So now you've got a PAD file, created with the help of PADGen, that obviates the need to enter the same information over and over again. Now what? How do you know which sites you should browse to in order to announce the availability of your application? Well, you could google for software download/upload sites, or research archived newsgroup posts. There is an easier (or at least quicker) way, though. Yet another tool comes to the "rescue" to help us upload our software, or descriptions of our software stored in PAD files.

TSubmit (Trialware Submit) is another freeware tool (written in Delphi, BTW). It is preconfigured with a list of sites to which you can upload your file or the information from your PAD file, and sports speedbuttons to go directly to a site's upload page. TSubmit can be downloaded from here: http://www.trialware.org/tsubmit.html

After incorporating the PAD file created with PADGen into TSubmit, most of the sites you visit from TSubmit will automatically detect the presence of the PAD file and auto-fill their own forms. The ins and outs of using TSubmit are--you guessed it, perhaps--beyond the scope of this article. Like PADGen, TSubmit is easy enough to use and has a help file to explain anything that may be unclear.

Below is a screen shot of TSubmit in action, submitting my new shareware application "StringFinger" (a reminder app that can be downloaded from Code Central at http://codecentral.borland.com/codecentral/ccweb.exe/listing?id=19735)

Process Payments Yourself or Outsource?

Besides deciding whether you want to host your software on your own site or elsewhere, you will also need to decide whether you are going to process orders yourself or outsource that aspect of your business. There are generally three scenarios:

  1. You host the file yourself, and process the orders yourself
  2. The file is hosted elsewhere, and you process the orders yourself
  3. The file is hosted elsewhere, and you outsource the order processing

With the first two choices, you will have to deal with verifying credit card information, seeing to it that your web server is secure, and probably maintaining a 24X7 presence--along with all of the extra work, hassles, and headaches that entails. Of course, you have the benefit of not sharing your revenue with another company, direct contact with your customers, and up-to-the-microsecond knowledge of how well (or not) your software is selling. You make the call.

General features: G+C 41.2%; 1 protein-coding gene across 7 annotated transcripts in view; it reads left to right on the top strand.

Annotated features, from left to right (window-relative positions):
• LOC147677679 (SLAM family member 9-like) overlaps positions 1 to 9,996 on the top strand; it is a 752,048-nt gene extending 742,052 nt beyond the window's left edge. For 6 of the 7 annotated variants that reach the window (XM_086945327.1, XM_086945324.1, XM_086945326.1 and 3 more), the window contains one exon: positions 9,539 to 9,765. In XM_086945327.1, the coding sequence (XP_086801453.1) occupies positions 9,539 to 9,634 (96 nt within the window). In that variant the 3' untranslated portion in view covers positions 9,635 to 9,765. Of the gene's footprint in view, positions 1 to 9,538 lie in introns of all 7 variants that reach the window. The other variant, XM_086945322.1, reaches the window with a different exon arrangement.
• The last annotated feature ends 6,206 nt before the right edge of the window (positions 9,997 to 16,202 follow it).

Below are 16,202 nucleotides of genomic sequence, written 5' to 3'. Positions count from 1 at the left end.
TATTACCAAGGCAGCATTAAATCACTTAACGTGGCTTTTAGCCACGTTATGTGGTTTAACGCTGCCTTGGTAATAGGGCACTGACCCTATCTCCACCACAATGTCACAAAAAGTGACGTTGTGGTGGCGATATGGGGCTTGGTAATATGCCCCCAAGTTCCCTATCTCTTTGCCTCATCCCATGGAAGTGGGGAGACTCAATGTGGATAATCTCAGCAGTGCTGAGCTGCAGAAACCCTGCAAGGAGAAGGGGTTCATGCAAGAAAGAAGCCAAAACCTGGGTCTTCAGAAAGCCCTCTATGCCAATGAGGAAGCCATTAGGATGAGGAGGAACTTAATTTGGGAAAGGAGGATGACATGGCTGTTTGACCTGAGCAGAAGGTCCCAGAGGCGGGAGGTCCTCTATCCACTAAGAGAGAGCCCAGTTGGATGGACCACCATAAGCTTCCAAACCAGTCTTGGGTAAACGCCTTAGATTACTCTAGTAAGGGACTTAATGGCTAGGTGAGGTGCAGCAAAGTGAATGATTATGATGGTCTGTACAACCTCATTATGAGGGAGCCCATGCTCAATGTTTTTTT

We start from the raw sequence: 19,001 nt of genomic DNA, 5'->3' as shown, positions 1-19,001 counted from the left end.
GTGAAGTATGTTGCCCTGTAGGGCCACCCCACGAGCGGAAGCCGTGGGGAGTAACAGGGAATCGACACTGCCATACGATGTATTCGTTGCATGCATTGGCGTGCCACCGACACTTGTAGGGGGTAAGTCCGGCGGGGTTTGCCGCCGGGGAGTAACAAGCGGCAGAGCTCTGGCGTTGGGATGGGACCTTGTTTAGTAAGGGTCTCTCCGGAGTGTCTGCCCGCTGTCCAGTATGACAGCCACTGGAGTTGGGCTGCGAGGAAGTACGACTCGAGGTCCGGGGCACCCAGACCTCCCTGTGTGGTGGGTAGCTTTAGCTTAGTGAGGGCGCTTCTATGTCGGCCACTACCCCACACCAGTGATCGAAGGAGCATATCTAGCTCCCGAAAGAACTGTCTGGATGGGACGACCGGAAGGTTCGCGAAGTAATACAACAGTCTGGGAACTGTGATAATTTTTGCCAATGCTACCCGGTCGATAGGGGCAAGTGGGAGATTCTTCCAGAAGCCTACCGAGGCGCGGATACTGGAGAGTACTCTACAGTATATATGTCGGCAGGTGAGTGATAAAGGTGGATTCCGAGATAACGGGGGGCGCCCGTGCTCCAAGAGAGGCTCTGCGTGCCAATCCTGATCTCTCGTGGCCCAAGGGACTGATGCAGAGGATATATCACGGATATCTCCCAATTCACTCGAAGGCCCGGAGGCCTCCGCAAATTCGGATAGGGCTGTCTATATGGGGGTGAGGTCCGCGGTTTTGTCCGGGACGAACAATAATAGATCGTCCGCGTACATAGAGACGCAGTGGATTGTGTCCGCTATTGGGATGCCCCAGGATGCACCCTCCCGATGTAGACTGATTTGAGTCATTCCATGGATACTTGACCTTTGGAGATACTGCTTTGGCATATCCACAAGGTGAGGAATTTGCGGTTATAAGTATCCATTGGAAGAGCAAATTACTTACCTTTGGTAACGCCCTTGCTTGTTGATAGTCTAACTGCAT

If you opt for the latter choice, you have another decision to make: Which of the many companies "out there" will you choose to handle your order processing for you? I'm not going to recommend any particular company, but you can research many for yourself from this site: http://www.regshare.com/

FWIW, RegSoft and SWReg seem to be quite popular and well known. NorthStar Solutions is also worthy of note, partly for their free file SARG (The Shareware Authors Resource Guide), which you can download here: http://www.nstarsolutions.com/sarg/

One thing you can do, if you outsource the order processing to another company, is include their contact information directly in your application. I've done this with my new creation "StringFinger", as you can see here:

Updating Your Application from within Itself

Another possibility, which seems very intriguing and might be very well-suited to a situation where the user downloads a more full-featured version of your app after buying it (or downloads additional files, plug-ins, or the like), is offered by a company named eSellerate (http://www.esellerate.net). Using the eSellerate SDK, you can build what eSellerate calls "integrated selling" right into your application. The user pays for your software from within your app, and is able to download the "full" version of the software directly after payment is made. With Delphi, for example, you make use of an ActiveX control that eSellerate provides to accomplish this. But that's a story for another day.

Clay Shannon is a Borland and PDA-certified Delphi 5 developer and the author of "Tomes of Delphi: Developer's Guide to Troubleshooting" (Wordware, 2001) as well as the novel he claims is the strangest one ever written, "the Wacky Misadventures of Warble McGorkle" (see http://www.winsite.com/bin/Info?12500000036639 for more information on the 4 Novels application, which contains this and three other novels he has penned).

You can find out more about Clay at: http://hometown.aol.com/bclayshannon/myhomepage/index.html
You can look into Clay's shareware and determine his current availability at:
You can contact him at: